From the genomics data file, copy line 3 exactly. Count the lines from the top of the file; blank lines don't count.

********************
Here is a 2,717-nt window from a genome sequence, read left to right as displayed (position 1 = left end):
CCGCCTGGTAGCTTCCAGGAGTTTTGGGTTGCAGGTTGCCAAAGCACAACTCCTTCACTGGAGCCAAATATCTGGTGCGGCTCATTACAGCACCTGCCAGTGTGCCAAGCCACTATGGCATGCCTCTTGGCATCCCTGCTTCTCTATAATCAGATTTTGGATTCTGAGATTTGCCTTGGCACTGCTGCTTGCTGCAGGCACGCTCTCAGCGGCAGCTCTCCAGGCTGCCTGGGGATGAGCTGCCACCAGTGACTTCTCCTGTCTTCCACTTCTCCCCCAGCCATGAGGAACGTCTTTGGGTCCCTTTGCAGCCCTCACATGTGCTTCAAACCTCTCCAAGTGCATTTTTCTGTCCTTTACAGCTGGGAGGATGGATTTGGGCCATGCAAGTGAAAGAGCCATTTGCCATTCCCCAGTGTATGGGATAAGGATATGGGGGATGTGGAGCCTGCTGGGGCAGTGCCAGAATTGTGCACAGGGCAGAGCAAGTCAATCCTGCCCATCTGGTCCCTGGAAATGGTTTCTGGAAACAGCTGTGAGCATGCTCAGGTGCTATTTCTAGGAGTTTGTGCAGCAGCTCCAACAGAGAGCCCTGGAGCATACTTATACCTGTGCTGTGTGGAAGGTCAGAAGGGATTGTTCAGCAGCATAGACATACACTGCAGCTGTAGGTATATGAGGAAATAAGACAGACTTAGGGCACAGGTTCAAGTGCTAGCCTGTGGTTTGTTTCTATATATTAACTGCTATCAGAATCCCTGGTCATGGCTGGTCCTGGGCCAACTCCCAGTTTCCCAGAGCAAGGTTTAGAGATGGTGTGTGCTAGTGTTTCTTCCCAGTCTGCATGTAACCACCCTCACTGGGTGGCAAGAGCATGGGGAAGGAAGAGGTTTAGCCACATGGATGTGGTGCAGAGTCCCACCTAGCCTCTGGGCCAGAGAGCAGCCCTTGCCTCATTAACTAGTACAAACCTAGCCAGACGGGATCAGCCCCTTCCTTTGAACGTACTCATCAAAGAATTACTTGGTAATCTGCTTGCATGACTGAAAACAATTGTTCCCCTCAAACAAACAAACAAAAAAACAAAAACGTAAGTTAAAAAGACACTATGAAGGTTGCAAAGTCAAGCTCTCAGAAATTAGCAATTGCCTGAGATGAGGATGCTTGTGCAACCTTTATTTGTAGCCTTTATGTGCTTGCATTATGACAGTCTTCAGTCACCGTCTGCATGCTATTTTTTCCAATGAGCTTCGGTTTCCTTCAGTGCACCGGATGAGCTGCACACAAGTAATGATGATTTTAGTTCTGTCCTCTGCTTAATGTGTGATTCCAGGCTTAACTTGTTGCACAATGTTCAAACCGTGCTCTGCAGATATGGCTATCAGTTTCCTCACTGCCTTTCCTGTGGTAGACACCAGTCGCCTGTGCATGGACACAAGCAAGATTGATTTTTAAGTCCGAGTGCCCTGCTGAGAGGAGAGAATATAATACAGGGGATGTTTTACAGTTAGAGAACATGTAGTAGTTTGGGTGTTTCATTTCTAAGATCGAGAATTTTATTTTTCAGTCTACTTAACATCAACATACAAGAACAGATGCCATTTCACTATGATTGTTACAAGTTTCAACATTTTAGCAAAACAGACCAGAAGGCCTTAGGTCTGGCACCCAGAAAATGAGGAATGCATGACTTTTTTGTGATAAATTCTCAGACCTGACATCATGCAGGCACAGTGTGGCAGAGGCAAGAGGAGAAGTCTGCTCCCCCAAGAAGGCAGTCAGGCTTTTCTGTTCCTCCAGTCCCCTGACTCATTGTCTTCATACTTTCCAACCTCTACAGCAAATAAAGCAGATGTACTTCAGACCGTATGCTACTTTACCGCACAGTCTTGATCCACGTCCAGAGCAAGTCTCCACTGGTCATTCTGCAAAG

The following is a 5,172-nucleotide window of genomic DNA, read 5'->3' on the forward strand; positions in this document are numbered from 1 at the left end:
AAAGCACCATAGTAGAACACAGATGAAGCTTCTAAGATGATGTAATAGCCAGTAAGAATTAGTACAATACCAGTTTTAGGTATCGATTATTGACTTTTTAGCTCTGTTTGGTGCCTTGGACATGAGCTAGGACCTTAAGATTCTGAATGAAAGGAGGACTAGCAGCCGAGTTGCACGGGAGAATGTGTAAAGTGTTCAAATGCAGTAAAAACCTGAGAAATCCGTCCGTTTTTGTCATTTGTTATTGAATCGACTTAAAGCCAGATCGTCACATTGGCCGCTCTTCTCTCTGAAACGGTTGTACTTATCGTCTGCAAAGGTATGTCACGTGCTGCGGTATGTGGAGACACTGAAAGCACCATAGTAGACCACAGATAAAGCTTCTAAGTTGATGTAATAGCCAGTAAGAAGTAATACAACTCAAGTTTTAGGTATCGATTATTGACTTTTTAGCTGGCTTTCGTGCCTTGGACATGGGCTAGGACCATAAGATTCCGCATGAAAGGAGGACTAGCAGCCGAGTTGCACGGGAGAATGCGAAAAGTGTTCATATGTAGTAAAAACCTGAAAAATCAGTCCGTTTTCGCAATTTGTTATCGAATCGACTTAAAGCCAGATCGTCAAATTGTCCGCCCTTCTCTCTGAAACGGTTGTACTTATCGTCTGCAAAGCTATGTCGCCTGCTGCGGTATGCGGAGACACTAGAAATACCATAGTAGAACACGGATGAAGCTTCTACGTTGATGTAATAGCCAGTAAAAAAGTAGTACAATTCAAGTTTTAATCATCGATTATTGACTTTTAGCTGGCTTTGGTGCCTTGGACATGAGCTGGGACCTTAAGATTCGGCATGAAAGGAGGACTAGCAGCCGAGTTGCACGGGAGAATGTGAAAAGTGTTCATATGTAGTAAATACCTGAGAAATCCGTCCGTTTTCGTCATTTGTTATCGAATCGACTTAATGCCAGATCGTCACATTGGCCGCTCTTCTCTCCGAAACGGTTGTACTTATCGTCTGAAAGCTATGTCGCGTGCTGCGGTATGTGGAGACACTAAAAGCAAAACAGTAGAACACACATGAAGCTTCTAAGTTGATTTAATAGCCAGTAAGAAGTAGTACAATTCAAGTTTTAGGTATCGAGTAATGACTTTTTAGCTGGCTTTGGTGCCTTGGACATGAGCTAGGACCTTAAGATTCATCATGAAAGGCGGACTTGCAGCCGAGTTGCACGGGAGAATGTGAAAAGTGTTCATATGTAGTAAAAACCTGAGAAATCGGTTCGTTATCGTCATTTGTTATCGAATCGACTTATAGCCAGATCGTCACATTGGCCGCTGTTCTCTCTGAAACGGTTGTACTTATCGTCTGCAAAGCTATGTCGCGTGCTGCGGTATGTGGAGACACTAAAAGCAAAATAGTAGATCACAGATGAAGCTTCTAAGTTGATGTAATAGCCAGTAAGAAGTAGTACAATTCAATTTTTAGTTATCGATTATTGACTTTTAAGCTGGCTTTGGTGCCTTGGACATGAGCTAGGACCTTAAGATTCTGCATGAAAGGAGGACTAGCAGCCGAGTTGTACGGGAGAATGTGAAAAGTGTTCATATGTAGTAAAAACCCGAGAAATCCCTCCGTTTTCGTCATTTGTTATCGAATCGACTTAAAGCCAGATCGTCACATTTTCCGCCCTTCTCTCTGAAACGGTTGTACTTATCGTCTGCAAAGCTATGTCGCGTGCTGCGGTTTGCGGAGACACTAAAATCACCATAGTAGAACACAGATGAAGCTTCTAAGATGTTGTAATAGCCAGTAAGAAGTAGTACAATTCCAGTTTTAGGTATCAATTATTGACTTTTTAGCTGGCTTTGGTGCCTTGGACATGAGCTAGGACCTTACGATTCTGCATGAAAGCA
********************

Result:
The following is a 5,172-nucleotide window of genomic DNA, read 5'->3' on the forward strand; positions in this document are numbered from 1 at the left end: